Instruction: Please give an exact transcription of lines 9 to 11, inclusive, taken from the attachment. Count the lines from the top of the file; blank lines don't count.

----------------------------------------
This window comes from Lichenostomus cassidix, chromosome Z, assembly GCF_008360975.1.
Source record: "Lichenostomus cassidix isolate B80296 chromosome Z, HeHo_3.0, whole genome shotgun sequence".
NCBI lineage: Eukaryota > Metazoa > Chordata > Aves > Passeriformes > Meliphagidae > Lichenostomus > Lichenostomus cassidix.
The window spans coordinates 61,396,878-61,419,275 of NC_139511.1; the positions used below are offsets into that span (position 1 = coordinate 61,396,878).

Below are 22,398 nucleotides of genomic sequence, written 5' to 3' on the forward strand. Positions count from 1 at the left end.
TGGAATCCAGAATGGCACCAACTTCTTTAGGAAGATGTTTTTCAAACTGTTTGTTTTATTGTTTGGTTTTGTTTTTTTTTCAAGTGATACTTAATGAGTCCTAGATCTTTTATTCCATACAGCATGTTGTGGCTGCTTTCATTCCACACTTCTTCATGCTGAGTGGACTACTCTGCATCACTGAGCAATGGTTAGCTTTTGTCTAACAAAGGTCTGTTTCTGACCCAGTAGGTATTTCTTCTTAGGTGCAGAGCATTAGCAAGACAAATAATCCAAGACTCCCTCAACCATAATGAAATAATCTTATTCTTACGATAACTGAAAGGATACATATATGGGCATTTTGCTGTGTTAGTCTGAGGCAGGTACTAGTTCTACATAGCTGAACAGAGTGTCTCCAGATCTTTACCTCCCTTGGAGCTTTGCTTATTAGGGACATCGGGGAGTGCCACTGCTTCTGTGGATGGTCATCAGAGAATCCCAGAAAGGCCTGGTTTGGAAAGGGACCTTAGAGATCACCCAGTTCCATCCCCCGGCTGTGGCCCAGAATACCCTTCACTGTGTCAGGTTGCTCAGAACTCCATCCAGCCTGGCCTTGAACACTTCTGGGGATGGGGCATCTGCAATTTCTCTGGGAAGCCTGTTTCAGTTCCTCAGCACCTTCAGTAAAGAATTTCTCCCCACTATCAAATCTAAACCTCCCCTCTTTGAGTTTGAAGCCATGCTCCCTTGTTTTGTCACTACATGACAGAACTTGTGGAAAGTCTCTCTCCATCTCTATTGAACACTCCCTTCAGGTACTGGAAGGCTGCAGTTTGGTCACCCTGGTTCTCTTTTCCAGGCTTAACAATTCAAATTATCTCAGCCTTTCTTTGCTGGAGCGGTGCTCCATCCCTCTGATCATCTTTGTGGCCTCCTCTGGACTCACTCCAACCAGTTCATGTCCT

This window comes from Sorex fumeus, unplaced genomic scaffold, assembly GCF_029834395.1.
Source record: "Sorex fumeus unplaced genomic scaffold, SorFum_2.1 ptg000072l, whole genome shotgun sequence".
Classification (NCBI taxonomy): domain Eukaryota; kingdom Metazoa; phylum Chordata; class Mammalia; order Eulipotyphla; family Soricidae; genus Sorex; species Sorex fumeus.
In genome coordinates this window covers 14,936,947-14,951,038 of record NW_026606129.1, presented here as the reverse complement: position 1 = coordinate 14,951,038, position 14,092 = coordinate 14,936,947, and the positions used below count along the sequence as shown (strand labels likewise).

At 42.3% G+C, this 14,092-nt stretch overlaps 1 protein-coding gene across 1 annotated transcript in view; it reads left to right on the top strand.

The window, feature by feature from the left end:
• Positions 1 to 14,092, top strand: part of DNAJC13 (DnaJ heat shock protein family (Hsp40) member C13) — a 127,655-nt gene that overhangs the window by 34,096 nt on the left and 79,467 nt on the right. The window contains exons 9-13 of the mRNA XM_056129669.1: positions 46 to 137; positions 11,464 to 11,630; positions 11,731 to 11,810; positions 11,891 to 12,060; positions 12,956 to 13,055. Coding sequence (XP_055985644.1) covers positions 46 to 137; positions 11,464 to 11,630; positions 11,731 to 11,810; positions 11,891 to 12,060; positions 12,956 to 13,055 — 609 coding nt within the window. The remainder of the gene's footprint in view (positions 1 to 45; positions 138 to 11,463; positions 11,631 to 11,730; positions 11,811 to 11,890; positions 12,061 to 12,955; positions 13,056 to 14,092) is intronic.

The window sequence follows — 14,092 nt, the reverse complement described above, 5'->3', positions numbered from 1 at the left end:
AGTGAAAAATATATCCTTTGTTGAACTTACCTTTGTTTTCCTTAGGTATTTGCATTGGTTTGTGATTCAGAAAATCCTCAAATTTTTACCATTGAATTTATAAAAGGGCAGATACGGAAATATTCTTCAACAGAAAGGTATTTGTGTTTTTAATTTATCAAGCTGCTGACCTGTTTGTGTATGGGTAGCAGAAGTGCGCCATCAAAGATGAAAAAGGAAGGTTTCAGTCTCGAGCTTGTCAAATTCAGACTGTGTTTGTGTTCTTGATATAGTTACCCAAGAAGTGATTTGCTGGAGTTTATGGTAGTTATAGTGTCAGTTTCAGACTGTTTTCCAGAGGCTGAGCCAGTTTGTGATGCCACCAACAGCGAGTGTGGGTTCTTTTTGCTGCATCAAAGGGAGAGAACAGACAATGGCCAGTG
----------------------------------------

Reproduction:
Classification (NCBI taxonomy): domain Eukaryota; kingdom Metazoa; phylum Chordata; class Mammalia; order Eulipotyphla; family Soricidae; genus Sorex; species Sorex fumeus.
In genome coordinates this window covers 14,936,947-14,951,038 of record NW_026606129.1, presented here as the reverse complement: position 1 = coordinate 14,951,038, position 14,092 = coordinate 14,936,947, and the positions used below count along the sequence as shown (strand labels likewise).

At 42.3% G+C, this 14,092-nt stretch overlaps 1 protein-coding gene across 1 annotated transcript in view; it reads left to right on the top strand.